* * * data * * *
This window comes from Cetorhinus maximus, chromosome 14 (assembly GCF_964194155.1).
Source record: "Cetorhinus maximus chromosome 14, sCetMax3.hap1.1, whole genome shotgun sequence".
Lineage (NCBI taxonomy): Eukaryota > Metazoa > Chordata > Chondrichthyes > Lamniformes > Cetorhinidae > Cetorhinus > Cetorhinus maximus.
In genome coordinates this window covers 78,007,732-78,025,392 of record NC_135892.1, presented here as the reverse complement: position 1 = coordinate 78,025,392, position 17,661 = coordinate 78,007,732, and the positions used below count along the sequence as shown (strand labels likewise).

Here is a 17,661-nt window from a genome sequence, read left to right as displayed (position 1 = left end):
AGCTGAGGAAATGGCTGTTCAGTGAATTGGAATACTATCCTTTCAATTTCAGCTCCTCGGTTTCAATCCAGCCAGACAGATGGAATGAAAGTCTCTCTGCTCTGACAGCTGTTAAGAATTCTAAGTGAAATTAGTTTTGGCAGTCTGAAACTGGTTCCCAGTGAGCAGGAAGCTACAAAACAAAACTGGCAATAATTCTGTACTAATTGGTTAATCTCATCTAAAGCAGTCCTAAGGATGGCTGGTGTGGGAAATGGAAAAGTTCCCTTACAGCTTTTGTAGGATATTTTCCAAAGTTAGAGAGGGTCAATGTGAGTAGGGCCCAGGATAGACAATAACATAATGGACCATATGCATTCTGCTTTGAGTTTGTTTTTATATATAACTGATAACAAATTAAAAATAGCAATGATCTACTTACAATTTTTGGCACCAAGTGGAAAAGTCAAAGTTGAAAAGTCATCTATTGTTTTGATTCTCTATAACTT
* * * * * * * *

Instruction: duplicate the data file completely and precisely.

This window comes from Cetorhinus maximus, chromosome 14 (assembly GCF_964194155.1).
Source record: "Cetorhinus maximus chromosome 14, sCetMax3.hap1.1, whole genome shotgun sequence".
Lineage (NCBI taxonomy): Eukaryota > Metazoa > Chordata > Chondrichthyes > Lamniformes > Cetorhinidae > Cetorhinus > Cetorhinus maximus.
In genome coordinates this window covers 78,007,732-78,025,392 of record NC_135892.1, presented here as the reverse complement: position 1 = coordinate 78,025,392, position 17,661 = coordinate 78,007,732, and the positions used below count along the sequence as shown (strand labels likewise).

Here is a 17,661-nt window from a genome sequence, read left to right as displayed (position 1 = left end):
AGCTGAGGAAATGGCTGTTCAGTGAATTGGAATACTATCCTTTCAATTTCAGCTCCTCGGTTTCAATCCAGCCAGACAGATGGAATGAAAGTCTCTCTGCTCTGACAGCTGTTAAGAATTCTAAGTGAAATTAGTTTTGGCAGTCTGAAACTGGTTCCCAGTGAGCAGGAAGCTACAAAACAAAACTGGCAATAATTCTGTACTAATTGGTTAATCTCATCTAAAGCAGTCCTAAGGATGGCTGGTGTGGGAAATGGAAAAGTTCCCTTACAGCTTTTGTAGGATATTTTCCAAAGTTAGAGAGGGTCAATGTGAGTAGGGCCCAGGATAGACAATAACATAATGGACCATATGCATTCTGCTTTGAGTTTGTTTTTATATATAACTGATAACAAATTAAAAATAGCAATGATCTACTTACAATTTTTGGCACCAAGTGGAAAAGTCAAAGTTGAAAAGTCATCTATTGTTTTGATTCTCTATAACTT